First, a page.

Radiofrequency microneedling with PRP (sometimes referred to as a radiofrequency facial) is the new gold standard for treating acne scars on all skin tones. After numbing your skin with lidocaine, your dermatologist will press a needle-covered stamp (that’s the RF microneedling part) across your face to boost collagen production and smooth skin texture. Then they’ll draw your blood, spin out the platelets, and smear those platelets over your face to aid in the wound-healing process (this is the PRP part).

    This may sound scary and painful, but honestly, it’s not, and the whole thing takes about a pretty manageable 15 minutes. “If your acne scars are mild to moderate, one treatment will make a noticeable difference,” says dermatologist Macrene Alexiades, MD. “For more severe scarring, three treatments a month apart will do the trick.” Speaking of acne scars…keep an eye out this fall for a new hyaluronic acid filler called Skinvive, says Dr. Alexiades. “Historically, HA fillers have been used to enhance face shape and structure, but this works on superficial layers of the skin to improve quality and texture.”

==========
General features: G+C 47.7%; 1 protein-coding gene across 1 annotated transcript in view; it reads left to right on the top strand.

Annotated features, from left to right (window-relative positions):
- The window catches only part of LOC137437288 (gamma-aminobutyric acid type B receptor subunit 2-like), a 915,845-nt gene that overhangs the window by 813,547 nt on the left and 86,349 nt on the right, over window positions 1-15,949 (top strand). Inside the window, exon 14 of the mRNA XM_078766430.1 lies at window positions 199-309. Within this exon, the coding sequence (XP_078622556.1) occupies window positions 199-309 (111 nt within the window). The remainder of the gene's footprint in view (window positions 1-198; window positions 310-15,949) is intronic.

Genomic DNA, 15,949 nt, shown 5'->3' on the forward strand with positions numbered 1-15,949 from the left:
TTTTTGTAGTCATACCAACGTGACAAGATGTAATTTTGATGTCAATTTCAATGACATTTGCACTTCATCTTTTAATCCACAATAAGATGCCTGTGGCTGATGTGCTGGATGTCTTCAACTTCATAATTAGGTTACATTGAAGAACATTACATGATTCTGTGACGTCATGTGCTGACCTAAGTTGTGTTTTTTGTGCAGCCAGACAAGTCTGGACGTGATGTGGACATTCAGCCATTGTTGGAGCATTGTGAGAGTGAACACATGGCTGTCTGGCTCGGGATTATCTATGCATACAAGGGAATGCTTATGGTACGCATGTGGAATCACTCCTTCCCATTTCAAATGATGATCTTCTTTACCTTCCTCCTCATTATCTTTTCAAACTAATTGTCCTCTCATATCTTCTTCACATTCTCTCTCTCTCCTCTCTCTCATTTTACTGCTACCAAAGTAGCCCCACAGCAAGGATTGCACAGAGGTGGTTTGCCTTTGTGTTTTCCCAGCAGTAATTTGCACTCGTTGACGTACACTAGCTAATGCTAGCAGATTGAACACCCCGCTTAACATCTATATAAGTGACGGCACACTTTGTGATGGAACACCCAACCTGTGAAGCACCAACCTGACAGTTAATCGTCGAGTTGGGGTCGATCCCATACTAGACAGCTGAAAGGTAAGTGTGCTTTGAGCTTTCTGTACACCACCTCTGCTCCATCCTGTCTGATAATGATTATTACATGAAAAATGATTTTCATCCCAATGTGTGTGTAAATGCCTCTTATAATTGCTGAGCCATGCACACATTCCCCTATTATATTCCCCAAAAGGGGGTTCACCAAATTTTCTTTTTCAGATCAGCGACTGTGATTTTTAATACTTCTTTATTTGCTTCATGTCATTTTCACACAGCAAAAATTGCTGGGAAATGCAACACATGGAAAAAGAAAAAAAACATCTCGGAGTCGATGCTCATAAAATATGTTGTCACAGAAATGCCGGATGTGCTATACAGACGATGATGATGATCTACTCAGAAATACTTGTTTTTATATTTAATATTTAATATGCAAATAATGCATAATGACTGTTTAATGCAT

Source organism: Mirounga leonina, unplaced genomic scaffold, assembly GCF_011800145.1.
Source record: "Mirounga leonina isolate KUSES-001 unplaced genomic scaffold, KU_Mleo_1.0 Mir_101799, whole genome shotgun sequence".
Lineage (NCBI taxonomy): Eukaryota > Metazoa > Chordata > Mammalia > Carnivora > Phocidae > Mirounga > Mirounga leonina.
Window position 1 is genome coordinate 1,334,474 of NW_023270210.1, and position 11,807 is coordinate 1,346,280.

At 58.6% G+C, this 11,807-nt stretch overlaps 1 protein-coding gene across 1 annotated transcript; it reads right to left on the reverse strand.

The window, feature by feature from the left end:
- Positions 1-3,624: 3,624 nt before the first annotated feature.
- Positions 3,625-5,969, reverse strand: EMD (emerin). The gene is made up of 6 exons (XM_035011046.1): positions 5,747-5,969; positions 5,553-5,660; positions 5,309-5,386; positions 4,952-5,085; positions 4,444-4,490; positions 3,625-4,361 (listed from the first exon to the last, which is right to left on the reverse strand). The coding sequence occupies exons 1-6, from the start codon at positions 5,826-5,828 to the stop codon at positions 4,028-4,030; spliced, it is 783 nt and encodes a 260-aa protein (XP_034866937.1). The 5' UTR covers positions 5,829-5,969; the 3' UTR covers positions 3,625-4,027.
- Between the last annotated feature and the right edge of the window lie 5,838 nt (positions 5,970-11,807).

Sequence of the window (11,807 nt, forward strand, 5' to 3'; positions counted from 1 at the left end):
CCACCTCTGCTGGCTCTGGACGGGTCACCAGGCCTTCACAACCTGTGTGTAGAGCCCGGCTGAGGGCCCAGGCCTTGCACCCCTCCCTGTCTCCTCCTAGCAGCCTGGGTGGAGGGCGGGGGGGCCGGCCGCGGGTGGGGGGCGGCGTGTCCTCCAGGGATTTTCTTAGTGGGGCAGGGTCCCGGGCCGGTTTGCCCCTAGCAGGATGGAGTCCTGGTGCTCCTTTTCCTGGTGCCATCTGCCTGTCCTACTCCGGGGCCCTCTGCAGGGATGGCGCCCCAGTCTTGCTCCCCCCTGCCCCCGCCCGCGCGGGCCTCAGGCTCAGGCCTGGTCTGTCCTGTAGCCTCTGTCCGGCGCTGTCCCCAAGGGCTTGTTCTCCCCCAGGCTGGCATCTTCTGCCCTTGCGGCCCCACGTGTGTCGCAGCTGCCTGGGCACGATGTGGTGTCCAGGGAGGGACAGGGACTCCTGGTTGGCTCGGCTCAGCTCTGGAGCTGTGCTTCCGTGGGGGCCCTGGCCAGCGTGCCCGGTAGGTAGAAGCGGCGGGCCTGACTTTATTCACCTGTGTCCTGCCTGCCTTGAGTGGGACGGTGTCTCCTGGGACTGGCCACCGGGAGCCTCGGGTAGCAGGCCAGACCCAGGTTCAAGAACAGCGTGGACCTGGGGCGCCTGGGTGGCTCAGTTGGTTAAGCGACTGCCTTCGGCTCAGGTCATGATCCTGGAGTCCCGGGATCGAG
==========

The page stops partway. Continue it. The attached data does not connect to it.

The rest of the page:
The takeaway

    So there you have it—all the new and exciting options that are currently available for treating your acne and acne scars in 2022. If you’re not sure of exactly what products and treatments to try on this list, or how to use certain ingredients I mentioned, I *highly* recommend making an appointment with a board-certified dermatologist (preferably someone who has experience with treating acne on a broad range of skin tones) to come up with an ideal treatment plan for your skin goals and budget.

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Source hungryforbalance.com